This isn’t about you.
Cassandra (played by Amy Nostbakken and Norah Sadava) reminds her mother (Maev Beaty‘s Elaine) that we (humans) used to only live until forty. I think we often forget this fact—subjectively rather than objectively. The disparity between my generation and my parents’ is a veritable canyon as far as notions of domesticity, parenthood, and identity as a whole. Boomers were married with two kids by the time they exited college and now it’s not unusual to wait that long just to pick a major. We don’t move as fast as we used to both because we don’t have to and perhaps because we shouldn’t. And we certainly shouldn’t believe we have just one chance to get it right. It takes years to find a single semblance of self that’s worthy of unleashing upon the world let alone the series of reinventions necessary for our very survival.
It’s no surprise then that one of the main themes throughout Patricia Rozema‘s Mouthpiece (co-written by Nostbakken and Sadava, who originated the story on-stage with an acclaimed play of the same name) is this in-flux dynamic between Cassandra and her mom. She would love to believe they couldn’t have been more different considering her mother sacrificed a very promising career (the same one Cassandra pursued) to raise her children (Jake Epstein‘s Danny is the other), but we know the opposite is true. We also know how much they cared for the other despite overreactions and hyperbolic grandstanding. But sometimes we mess up. Sometimes we get drunk and lay it all out in a very public fashion at Christmas without having a chance to apologize before the call arrives to explain we never will. Mom passed away.
What’s there to do in this situation? It would be hard enough to deal with the grief if Cassandra had called to say “I love you” the night before. So pairing it with guilt, regret, and anger only exacerbates emotions beyond sanity’s bounds. Couple this with the fact that her attack on Christmas came without knowing exactly who she was let alone whether she wasn’t also failing to live up to her own potential and we begin to understand the forthcoming journey of insecure second-guessing happening in real-time. Because my saying two actors play Cassandra isn’t alluding to there being an old and young version of the character (Taylor Belle Puterman portrays the latter). I mean two actors play her simultaneously: one next to the other and almost always in conflict. One is recklessly impulsive, the other a (more) responsible dreamer.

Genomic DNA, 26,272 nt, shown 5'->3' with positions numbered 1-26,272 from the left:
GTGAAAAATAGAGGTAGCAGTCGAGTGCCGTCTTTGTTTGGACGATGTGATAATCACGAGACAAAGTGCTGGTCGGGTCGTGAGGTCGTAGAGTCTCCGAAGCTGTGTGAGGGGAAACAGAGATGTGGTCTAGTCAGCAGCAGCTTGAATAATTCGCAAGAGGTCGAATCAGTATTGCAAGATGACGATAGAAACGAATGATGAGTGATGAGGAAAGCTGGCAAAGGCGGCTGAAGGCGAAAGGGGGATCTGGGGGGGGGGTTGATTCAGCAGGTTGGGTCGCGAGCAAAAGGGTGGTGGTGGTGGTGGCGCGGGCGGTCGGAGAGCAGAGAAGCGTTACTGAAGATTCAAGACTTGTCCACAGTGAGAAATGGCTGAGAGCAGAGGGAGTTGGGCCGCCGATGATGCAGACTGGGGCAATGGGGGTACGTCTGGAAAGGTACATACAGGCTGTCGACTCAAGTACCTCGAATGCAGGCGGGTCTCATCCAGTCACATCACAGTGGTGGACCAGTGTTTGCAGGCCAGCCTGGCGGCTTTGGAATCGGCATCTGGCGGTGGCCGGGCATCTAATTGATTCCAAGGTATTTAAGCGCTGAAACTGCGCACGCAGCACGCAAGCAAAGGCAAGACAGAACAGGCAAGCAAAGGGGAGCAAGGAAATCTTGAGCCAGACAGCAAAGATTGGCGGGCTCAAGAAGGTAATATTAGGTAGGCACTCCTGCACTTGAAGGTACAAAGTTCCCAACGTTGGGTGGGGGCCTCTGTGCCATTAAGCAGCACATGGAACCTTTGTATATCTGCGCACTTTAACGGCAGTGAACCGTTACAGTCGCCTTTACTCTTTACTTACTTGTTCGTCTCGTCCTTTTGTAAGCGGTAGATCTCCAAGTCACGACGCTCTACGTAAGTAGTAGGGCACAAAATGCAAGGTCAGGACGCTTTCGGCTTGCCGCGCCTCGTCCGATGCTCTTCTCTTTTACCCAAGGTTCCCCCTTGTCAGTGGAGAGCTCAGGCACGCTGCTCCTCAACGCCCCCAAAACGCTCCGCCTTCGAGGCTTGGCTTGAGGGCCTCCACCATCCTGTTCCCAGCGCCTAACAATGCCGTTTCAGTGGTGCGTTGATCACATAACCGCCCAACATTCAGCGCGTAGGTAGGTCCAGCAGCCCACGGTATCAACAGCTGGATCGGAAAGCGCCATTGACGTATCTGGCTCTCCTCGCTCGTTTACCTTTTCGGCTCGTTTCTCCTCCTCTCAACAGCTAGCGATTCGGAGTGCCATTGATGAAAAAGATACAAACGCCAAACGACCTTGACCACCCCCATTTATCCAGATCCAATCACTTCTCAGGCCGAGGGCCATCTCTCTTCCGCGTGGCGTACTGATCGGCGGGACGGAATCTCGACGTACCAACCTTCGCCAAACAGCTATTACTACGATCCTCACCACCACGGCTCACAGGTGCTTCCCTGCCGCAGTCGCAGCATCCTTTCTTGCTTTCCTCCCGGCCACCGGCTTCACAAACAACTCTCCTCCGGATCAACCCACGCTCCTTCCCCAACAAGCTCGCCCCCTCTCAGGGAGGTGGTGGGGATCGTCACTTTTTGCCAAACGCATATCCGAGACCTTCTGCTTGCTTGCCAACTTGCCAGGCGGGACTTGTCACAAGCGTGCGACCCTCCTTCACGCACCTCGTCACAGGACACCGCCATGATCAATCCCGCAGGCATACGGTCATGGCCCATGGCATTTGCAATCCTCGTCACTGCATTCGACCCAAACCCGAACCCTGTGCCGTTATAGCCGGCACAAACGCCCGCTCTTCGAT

It’s a brilliant conceit that must kill on-stage. A lot of how it unfolds onscreen is theatrical in that way too, but Rozema does a great job adapting things to the needs of a cinematic medium. She keeps them close, but not always together. While they ride her bike on two seats (one with helmet, the other without), they can also find themselves watching the other make a fool of herself or speak a necessary truth—as much an attentive audience member as ourselves. They’re yin and yang or angel and demon, in constant flux as to which is which depending on the scenario appealing to her sensibilities if not both in psychological agreement to feel the same. The format allows for as many belly laughs as heart-wrenching truths because we’re watching Cassandra’s inner monologue in all its endearingly embarrassing awkwardness.